Suspected New People’s Army rebels detonated an anti-personnel mine against government troops on Tuesday in Northern Samar, wounding seven soldiers, two of them in critically, military commander said.
Army 8th Infantry Division commander Major Gen. Edgardo de Leon said elements of the 20th Infantry Battalion, who came from a community service mission, were negotiating a trail when the blast occurred.
“Our troops conducted community service, immersion in Mapanas, Northern Samar when they were hit with an anti-personnel mine,” the commander said of the attack, which occurred at around 6:15 a.m. in Barangay Magsaysay, Mapanas.
As a result, seven soldiers, who are all enlisted personnel, were wounded and were evacuated to a hospital in Northern Samar. Two of them were reported to be in critical condition.
“Hopefully, they can get through it,” de Leon said of the wounded troops, who were hit by shrapnel in the different parts of their bodies.
The soldiers were not able to open fire at the rebels, who fled after the attack and were being hunted by government forces, he said.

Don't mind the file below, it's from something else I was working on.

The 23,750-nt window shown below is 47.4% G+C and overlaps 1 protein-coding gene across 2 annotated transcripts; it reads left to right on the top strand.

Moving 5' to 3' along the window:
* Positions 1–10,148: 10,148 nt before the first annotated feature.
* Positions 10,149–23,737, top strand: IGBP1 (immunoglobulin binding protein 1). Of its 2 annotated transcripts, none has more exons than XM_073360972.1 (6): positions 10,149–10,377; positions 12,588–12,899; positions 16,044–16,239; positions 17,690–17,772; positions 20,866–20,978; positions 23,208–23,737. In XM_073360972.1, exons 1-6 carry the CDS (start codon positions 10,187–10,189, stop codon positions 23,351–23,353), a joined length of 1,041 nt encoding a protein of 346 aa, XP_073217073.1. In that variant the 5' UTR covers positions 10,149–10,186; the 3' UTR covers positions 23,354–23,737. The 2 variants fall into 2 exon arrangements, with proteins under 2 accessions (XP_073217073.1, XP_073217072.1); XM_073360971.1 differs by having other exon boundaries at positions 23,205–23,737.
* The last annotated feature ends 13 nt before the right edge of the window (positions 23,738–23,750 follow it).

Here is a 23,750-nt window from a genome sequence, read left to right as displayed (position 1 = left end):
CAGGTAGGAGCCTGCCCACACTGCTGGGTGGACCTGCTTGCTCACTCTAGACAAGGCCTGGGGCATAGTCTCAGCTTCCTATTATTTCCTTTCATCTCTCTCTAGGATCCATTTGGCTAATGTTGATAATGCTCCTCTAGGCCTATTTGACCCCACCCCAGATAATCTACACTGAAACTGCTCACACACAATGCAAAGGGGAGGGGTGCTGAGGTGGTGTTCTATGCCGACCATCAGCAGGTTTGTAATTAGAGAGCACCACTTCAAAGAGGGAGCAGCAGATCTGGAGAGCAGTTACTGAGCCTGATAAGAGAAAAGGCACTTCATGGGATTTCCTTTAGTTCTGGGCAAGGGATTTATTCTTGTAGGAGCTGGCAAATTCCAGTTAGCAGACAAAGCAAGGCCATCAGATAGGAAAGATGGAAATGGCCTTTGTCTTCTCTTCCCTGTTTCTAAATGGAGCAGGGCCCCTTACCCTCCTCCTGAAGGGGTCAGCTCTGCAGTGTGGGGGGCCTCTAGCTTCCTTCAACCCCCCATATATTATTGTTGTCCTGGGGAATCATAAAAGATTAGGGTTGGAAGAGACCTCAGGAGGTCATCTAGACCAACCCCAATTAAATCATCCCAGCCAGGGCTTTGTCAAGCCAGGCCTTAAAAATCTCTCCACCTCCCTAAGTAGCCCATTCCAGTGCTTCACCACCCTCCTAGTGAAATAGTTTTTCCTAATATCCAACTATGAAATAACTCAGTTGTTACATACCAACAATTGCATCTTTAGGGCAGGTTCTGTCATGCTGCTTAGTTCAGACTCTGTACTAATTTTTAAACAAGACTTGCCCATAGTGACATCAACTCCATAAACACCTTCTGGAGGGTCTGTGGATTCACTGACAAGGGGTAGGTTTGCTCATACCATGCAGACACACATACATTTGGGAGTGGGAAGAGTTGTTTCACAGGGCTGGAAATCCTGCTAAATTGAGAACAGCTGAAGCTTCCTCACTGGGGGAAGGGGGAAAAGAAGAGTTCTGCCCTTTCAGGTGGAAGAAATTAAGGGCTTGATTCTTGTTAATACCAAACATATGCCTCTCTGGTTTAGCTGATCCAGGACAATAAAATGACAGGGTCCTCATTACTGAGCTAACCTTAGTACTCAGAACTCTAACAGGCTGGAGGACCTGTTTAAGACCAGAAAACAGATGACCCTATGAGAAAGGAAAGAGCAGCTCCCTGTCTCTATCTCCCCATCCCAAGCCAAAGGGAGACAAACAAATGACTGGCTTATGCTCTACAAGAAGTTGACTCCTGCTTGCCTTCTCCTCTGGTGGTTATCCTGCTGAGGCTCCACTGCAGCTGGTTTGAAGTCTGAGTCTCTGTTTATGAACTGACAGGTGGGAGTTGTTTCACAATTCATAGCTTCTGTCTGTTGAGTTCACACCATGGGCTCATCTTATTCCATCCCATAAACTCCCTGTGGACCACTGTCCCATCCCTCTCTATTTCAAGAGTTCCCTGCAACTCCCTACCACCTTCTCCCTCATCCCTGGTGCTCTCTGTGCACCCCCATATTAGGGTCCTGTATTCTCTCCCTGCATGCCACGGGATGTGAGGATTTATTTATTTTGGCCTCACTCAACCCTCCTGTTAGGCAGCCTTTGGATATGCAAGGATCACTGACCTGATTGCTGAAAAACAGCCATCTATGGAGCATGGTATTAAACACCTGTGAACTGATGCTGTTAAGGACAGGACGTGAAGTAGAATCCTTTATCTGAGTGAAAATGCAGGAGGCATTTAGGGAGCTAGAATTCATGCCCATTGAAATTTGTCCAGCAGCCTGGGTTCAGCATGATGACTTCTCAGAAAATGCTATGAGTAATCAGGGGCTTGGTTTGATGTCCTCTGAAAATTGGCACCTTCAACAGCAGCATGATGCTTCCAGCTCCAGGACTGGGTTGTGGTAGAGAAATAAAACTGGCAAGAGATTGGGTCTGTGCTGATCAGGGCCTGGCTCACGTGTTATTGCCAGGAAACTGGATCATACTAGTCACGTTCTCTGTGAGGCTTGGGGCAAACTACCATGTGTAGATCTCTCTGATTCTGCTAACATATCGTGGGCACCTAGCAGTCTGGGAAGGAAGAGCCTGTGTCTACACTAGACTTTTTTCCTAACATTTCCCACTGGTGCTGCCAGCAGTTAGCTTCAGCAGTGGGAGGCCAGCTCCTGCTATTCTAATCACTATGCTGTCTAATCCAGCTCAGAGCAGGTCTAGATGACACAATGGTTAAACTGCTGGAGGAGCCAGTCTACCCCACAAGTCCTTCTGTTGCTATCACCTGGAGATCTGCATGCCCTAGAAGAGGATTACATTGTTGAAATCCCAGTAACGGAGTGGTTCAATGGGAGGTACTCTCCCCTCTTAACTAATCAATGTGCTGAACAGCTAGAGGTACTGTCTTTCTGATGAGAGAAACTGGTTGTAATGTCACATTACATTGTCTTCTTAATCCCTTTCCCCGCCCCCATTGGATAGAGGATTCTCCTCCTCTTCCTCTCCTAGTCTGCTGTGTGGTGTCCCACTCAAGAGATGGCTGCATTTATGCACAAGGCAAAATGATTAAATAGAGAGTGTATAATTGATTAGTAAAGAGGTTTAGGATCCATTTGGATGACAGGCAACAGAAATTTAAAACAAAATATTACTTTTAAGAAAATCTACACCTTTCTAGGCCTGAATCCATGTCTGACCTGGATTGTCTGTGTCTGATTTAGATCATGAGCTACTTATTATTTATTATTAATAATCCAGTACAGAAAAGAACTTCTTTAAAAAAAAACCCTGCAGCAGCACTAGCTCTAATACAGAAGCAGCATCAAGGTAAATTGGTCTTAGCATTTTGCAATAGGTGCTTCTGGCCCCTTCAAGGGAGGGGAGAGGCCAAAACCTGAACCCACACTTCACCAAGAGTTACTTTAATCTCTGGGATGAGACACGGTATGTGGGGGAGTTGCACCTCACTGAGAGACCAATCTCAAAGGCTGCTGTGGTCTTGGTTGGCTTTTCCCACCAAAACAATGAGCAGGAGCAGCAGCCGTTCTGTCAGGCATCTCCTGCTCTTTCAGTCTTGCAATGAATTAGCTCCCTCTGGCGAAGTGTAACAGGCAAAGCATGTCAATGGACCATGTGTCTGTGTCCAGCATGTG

The attack on soldiers transpired as the military reported that the rebels have been weakened, notably in Northern Samar and were already on the verge of being decimated as a result of sustained government offensives.
De Leon claimed the mine was planted along a trail that was also being used by civilians, adding it was detonated while the soldiers were passing by.
The regional military commander denounced the use of landmines by the rebels.
On Friday, a day after President Ferdinand “Bongbong” Marcos Jr. was sworn in after winning a landslide victory in the May 9 elections, government troops assaulted eight communist rebels, killing one, in a brief gun battle in Negros Oriental province, the Army said.
Marcos Jr. must deal with decades-long communist and Muslim insurgencies, along with longstanding territorial disputes with China and other claimants in the South China Sea.
During the campaign, he said he would pursue peace talks with communist insurgents and expressed support for a government task force established under his predecessor, Rodrigo Duterte, to fight the insurgency by bringing infrastructure, housing and livelihood projects to the poverty-stricken countryside.
The task force has drawn criticism for linking several left-wing activists and government critics to the communist insurgency, in what Duterte’s opponents said was baseless “red-tagging” aimed at muzzling legitimate dissent.
Despite battle setbacks, infighting and factionalism, the communist insurgency has continued to rage, mostly in rural areas, for more than half a century in one of Asia’s longest-running rebellions. It currently has an estimated 2,700 armed fighters.With AP